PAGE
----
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GNOME 3.8 released

gnome 3.8

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#1 +Frank B.

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Posted 27 March 2013 - 20:16

Introducing GNOME 3.8

The GNOME community is proud to present GNOME 3.8. This new release features numerous new features as well as a host of smaller enhancements.

3.8 is the result of 6 months of work by the GNOME Project and contains 35936 contributions by approximately 960 people. We think that it is the best version of GNOME to date.

Here are some of the improvements that can be found in the new release.

Application Launching

GNOME 3.8 introduces a new application launching view. The Frequent tab includes your most commonly used applications, which means that you don't have to spend time looking for the things you use most often. The All tab shows all your applications and also includes application folders, which contain several groups of applications. This makes it easier for you to browse your applications.

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Search

Searching from the Activities Overview has been revamped with a new search results view, as well as new search settings. Together, these allow any application to present search results, making Activities Overview search a more powerful way to access the content that is provided by your applications. The new search settings provide control over which applications present search results as well as their order in the results list.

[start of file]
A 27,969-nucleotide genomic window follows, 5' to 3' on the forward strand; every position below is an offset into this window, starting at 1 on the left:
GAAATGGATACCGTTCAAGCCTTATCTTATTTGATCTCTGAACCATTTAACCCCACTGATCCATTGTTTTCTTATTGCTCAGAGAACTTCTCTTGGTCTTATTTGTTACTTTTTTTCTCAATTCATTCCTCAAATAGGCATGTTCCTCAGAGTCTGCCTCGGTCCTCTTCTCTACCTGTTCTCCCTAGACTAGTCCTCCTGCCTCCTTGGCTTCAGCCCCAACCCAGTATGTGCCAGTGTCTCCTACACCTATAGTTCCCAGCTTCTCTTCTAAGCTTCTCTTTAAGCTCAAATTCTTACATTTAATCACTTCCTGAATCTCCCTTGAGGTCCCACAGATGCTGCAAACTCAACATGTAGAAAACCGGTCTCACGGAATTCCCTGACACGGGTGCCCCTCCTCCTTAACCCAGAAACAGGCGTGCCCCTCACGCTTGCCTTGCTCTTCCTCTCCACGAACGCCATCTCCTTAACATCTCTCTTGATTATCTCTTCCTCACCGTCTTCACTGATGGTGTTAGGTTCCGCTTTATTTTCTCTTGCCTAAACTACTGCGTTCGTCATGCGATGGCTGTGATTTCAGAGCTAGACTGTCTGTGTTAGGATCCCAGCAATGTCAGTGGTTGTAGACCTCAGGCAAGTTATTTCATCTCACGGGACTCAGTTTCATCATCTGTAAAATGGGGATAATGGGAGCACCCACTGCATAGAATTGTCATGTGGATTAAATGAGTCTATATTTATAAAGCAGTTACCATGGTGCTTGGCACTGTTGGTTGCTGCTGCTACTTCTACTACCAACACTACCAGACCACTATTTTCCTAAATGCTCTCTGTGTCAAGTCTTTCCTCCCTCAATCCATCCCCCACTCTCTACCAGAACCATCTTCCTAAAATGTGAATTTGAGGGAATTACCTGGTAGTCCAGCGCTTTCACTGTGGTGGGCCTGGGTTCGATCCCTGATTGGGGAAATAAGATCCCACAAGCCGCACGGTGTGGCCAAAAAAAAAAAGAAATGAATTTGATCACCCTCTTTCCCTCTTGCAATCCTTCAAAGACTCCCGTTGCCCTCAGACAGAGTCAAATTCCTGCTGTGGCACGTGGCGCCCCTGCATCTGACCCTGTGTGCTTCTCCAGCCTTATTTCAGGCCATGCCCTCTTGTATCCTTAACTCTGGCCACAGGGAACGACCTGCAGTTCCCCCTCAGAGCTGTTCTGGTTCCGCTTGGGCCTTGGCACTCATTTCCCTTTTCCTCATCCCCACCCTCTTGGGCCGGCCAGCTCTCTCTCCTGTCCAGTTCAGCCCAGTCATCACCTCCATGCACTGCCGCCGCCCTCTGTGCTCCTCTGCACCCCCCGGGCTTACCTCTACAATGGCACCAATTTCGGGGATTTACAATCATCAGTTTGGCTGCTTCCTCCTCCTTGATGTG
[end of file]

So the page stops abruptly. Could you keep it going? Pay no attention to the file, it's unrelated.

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Privacy & Sharing

As a part of GNOME's ongoing commitment to protecting our user's privacy, 3.8 includes a range of new privacy and sharing settings. These allow you to control who has access to the content on your computer, how much personal information is displayed on the screen and whether features that track your activity should be enabled.

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Clocks

The latest GNOME release introduces a new core application, called Clocks. This handy utility was first previewed in 3.6, and has subsequently matured into a member of the default GNOME application set. It includes a number of useful features, including clocks for different world times, alarms, a stopwatch and a timer.

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Improved Animation Rendering

GNOME 3.8 features a significant technological breakthrough in the way that animated graphics are rendered. By improving the coordination between the components responsible for displaying animated graphics, far greater efficiency and performance has been achieved. The result of this work is smooth and robust visual transitions and window resizing. Smoother video playback will also be found under some conditions.

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Classic Mode

Classic mode is a new feature for those people who prefer a more traditional desktop experience. Built entirely from GNOME 3 technologies, it adds a number of features such as an application menu, a places menu and a window switcher along the bottom of the screen. Each of these features can be used individually or in combination with other GNOME extensions.

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Details

GNOME 3.8 includes a huge number of smaller bug fixes and enhancements. Many details have been addressed to give a more polished experience, including new animated transitions, improved visuals and usability fixes. Many of these improvements were made as a part of the Every Detail Matters initiative, which fixed nearly 60 bugs during the 3.8 development cycle.

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Input Methods

Integrated input methods were introduced for the first time in the previous release, GNOME 3.6. They have been the subject of a great deal of work since then, with new features being added as well as bug fixes. These include a new on screen display for input method switching, new candidate character popups, new Region & Language settings, and the inclusion of all input method engines in the input method menu.